Lt. Joe begins this episode with the line: “Love is blind, but it can also be dangerous.” What I see in this case is not blind love but blind rage.
The attention-getting issue in this show is the question of temporary insanity. Should a mentally ill killer be incarcerated in a special facility? Or for the safety of the public, should a killer be locked up despite mental illness?
And then there’s the concept of “temporary”? Was this jury a bunch of patsies?
Most Quoted Line: “Sympathy is just a word in the dictionary between ‘s..t’ (bleeped out in the show, but not so you don’t know what it means) & ‘syphilis’.”
Summary: Scene is an apartment building, Colorado Springs, on an evening in February, 1979. A mother & infant are sleeping in one of the apartments. She awakens to loud noises–& the crash of a vehicle through the wall, dangerously close by. She grabs her baby & runs outside. What she finds is blood. The windshield of the truck is covered with blood. A woman, covered with blood, sits on the ground. Inside the pick-up truck is a the bloody body of a man.
Lt. Joe is working the night shift. He arrives at the apartment building to find a crowd of spectators, along with the level of confusion that he has come to expect. The woman on the ground is too traumatized to respond or speak. An ambulance takes her away to a hospital.
Lt. Joe soon discovers that this was murder. “This [death] is not from running into a building. This is from running into a bullet.”
What appears to have happened is that the driver of the truck rolled down the window while the truck was still in gear. Perhaps he was talking with the shooter. The bullet hit through the open window & into the man’s head. A spasm of death locked him into position, with his foot still on the gas pedal & his hands on the steering wheel. The truck lurched forward, crashed into the building, & then almost bounced backward before it came to rest.
At that point, the traumatized passenger in the truck fell or leapt to the ground. She is Lori Alice Firth, age 23. The murdered man is Michael Lyle Faast, a furniture salesman, married, with two small sons.
Lt. Joe looks for witnesses. One of the spectators is Warren Anderson, who announces he is a witness, but then becomes agitated & attempts to run away. Of course, Lt. Joe is suspicious. He takes him in for questioning. Warren is lying, but what he’s lying about turns out to be personal. He was on the scene that night to pursue an extra-marital affair that he wants to keep secret. He pleads for sympathy, thus eliciting the now-much-quoted line about sympathy. He goes so far as to offer a $500 bribe, a first for Lt. Joe. Lt. Joe threatens to hold a press conference that will reveal all. Under this sort of pressure, Warren talks, but as far as the murder goes, “he really doesn’t see a lot.” Lt. Joe accurately decides, “I have better things to do than talk to you.”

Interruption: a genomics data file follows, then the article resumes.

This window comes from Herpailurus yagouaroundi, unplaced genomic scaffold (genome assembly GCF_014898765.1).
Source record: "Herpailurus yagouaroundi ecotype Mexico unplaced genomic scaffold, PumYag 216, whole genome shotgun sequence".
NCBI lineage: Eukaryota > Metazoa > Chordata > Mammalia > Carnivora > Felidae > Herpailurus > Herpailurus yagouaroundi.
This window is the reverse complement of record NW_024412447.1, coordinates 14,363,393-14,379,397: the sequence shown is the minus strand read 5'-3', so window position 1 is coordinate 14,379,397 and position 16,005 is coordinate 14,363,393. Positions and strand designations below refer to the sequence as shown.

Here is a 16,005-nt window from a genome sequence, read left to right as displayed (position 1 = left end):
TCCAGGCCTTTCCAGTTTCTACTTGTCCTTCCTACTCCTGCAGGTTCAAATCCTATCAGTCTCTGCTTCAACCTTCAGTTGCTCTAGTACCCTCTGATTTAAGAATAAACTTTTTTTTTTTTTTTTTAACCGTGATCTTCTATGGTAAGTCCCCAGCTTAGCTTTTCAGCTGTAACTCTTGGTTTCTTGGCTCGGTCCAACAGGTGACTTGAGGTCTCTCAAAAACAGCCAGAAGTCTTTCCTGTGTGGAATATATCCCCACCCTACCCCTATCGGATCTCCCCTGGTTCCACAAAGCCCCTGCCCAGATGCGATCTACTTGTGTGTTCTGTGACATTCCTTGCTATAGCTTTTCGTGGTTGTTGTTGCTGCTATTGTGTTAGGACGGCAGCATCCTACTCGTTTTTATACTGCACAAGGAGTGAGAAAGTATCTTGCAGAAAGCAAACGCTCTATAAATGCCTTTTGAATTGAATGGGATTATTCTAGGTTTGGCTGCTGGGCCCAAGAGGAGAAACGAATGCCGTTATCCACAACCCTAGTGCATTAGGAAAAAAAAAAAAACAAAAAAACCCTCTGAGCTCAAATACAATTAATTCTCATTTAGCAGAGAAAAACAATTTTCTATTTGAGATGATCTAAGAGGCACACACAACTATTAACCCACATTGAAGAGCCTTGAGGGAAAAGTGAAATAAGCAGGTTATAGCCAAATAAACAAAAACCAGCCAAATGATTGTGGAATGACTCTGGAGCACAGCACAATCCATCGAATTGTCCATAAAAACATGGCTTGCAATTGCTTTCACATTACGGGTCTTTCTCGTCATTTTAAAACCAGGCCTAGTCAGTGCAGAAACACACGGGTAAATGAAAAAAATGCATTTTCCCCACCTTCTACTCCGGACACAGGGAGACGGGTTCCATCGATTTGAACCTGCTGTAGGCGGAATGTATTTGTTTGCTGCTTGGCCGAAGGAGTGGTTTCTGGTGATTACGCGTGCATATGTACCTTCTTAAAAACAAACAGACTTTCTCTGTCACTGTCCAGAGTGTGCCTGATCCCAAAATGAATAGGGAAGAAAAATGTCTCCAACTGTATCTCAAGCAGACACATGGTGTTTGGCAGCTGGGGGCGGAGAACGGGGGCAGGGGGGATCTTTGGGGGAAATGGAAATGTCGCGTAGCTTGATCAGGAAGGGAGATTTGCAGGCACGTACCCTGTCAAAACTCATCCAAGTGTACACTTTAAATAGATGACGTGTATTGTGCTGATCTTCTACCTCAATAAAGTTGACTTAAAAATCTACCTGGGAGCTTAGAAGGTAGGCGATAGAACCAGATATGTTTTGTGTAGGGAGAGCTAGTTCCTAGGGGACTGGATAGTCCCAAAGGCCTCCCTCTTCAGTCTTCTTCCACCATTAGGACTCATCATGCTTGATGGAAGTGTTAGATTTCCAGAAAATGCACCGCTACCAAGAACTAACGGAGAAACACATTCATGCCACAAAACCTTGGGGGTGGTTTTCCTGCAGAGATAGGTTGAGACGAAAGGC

A more useful witness is the owner of the truck. Lt. Joe tracks him down. Michael is a friend, who borrowed the truck in order to help his sister move. His idea is that Michael & Lori are just friends. But Lori is a close enough friend that she goes along to help with the move.
Clearly, the question now is whether Michael was having an affair with Lori. Reportedly, he was unhappily married to Claudia. Is this a love triangle? Is someone jealous?
Lt. Joe goes to inform Claudia of Michael’s death. Michael’s mother & father are there, & they react with horror & devastation. But Claudia, interviewed for this show, displays a cold, calm demeanor. She goes about her house tidying & cleaning. She tells the suspicious Lt. Joe that Michael owned a rifle & a gun. Did she have both motive & means to commit murder? Of course, Lt. Joe orders a ballistic comparison to see if the fatal bullet could have come from Michael’s gun. (It didn’t.)
Claudia also knows about Lori. She says that Michael had been working on a book about his father’s experiences in World War II. Lori had been working for him as a part time stenographer, doing organizing & typing–& apparently, moving work.
What Claudia says in the interview is that she did feel the pain of the loss of her husband but couldn’t show her emotions. She couldn’t stop moving. That was agitation & distress, not a steely temper. She was left as the single mother of two children, Mark, then age six, & Patrick, age one.
The time comes when Lt. Joe can interview the traumatized Lori. “This is it,” he says. “This is the moment.” He finds Lori still an emotional mess, but able to talk. She identifies the perpetrator as her former boy friend, Ron Ball. He is an Air Force officer, who once had everything going for him, a “golden boy,” as Lt. Joe describes him. Lori fell in love with him. He did not return her affection, although he grudgingly allowed her to follow him as the Air Force posted him to Colorado Springs. After three years, though, Lori breaks up with him. Ron does not like rejection. At once, he wants her back. He proposes marriage. He sends disturbing letters. Lori becomes frightened of him. To try to get rid of these unwanted attentions, Lori may have told him she had a new boy friend.
That boy friend, however, was not Michael. She says she was not romantically involved with Michael.
But that’s not what Ron thought. Ron became ferociously jealous.
Now Lt. Joe knows who the killer is.